• DFI India
  • DFI Trust

Carbon Footprint Reduction for River Wall Renovation

Author: Patrick IJnsen, Van ’t Hek Group

Van Halteren Infra (part of Van ’t Hek Group) was awarded the contract for a river wall replacement in the Dutch historical town of Schipluiden. The bid selection criteria included, best value for money, lowest life cycle cost and best price. The contractor’s plan to reuse steel sheet piles to provide a massive carbon footprint reduction made the bid successful.

The Challenges

An important step in carbon footprint reduction for steel foundation elements is the recycling of scrap steel as main raw material for hot-rolled steel sheet piles. However, the contractor went one step further and used previously used steel sheet piles as permanent elements in the new river wall, resulting in a carbon reduction of approximately 900 t CO2e.

Because the project was in a historical town, the sheet piles had to be installed without any vibration and with the least nuisance possible. Installing steel sheet piles with a sheet pile press sets the requirements for quality and tolerance for the steel sheet piles even higher.

The Solution

Although a procedure for implementation of reused steel elements is not yet covered in European Standards (Eurocode) or in Dutch Standards (NEN), Dutch National Guidelines on sheet pile design suggest a higher safety factor. But since the original material certificates were available, the pile shapes were still within the original tolerances and no damage was observed during a careful visual inspection, these elements were accepted and the higher safety factor was waived.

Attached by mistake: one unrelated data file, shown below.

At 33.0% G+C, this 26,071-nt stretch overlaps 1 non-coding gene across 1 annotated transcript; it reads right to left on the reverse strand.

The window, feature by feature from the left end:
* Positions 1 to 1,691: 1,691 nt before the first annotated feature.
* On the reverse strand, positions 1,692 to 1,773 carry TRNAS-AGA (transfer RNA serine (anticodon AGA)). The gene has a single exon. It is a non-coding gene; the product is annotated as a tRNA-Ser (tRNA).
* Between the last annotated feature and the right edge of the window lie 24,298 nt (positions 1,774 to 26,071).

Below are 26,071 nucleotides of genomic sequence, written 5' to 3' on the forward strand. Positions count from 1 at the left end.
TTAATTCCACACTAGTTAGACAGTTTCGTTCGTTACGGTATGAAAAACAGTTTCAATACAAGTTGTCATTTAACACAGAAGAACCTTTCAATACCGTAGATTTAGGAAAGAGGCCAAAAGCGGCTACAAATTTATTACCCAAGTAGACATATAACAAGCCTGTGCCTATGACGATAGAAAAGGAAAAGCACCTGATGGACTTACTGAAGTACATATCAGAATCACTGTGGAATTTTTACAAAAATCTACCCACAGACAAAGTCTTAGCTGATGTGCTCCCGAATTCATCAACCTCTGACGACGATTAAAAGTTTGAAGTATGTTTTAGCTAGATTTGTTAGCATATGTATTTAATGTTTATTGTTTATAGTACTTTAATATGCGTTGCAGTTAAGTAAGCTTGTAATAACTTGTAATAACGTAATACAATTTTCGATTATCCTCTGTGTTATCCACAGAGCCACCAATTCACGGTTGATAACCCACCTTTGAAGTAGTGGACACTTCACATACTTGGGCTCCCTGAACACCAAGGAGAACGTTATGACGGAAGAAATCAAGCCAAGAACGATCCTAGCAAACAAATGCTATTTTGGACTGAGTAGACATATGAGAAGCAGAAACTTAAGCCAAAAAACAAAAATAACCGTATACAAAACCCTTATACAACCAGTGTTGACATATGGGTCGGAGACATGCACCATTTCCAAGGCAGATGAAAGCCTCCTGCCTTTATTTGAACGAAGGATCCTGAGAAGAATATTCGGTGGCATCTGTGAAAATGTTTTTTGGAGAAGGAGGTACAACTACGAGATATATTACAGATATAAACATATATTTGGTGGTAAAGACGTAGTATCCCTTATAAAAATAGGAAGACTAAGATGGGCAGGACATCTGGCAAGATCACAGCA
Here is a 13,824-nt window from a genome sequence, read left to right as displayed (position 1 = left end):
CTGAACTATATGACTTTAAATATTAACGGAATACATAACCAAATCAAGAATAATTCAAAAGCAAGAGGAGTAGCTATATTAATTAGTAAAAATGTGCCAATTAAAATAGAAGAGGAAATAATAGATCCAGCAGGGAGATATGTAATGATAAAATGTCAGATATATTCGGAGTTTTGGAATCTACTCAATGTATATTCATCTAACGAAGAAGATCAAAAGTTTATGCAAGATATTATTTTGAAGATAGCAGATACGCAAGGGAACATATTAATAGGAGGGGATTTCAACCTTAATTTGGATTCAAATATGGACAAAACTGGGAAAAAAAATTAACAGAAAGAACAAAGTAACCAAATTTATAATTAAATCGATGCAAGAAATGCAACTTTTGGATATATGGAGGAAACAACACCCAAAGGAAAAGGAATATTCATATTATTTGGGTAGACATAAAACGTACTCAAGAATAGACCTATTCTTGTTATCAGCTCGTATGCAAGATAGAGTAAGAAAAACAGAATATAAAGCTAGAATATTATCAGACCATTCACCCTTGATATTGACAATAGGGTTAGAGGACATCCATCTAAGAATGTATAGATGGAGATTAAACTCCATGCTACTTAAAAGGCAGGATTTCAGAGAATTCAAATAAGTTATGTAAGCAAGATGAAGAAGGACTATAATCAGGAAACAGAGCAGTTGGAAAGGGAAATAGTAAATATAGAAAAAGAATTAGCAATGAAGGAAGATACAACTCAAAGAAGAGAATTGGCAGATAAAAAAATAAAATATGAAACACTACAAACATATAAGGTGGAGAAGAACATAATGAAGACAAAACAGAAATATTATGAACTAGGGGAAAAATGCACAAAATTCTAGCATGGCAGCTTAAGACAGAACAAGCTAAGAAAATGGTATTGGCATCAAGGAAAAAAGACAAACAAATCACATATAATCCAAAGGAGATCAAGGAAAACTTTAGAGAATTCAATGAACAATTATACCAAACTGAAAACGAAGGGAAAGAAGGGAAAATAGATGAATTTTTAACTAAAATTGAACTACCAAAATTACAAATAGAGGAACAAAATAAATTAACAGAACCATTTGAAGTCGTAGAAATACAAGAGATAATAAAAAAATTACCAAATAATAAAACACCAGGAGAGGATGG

The Results

By accepting the contractor’s proposal to reuse sheet piles, the municipality not only saved money, but also reduced the carbon footprint of the project by 43%. In addition, the new river wall was constructed in a historical center without any damage and meeting all flood safety requirements.

Total carbon emissions in terms of greenhouse gas (GHG) CO2 equivalents for the reused sheet pile solution was 900 t CO2e. Other carbon footprint reduction measures used on the project include the use of hydrated vegetable oil (HVO) 100 diesel for construction

(110 t CO2e), use of green energy for all electric grid connection on the construction site instead of diesel fueled power generators (6.2 t CO2e) and the use of concrete with recycle aggregate and partial cement recycling (1.5 t CO2e).

The carbon emissions that were saved on this project are equivalent to the energy needed to drive an average car for 2,052,000 miles.

Use the EFFC/DFI Carbon Calculator and the EPA’s carbon equivalency tool (https://www.epa.gov/energy/greenhouse-gas-equivalencies-calculator) to figure out the impact of your carbon-reducing efforts on your next project!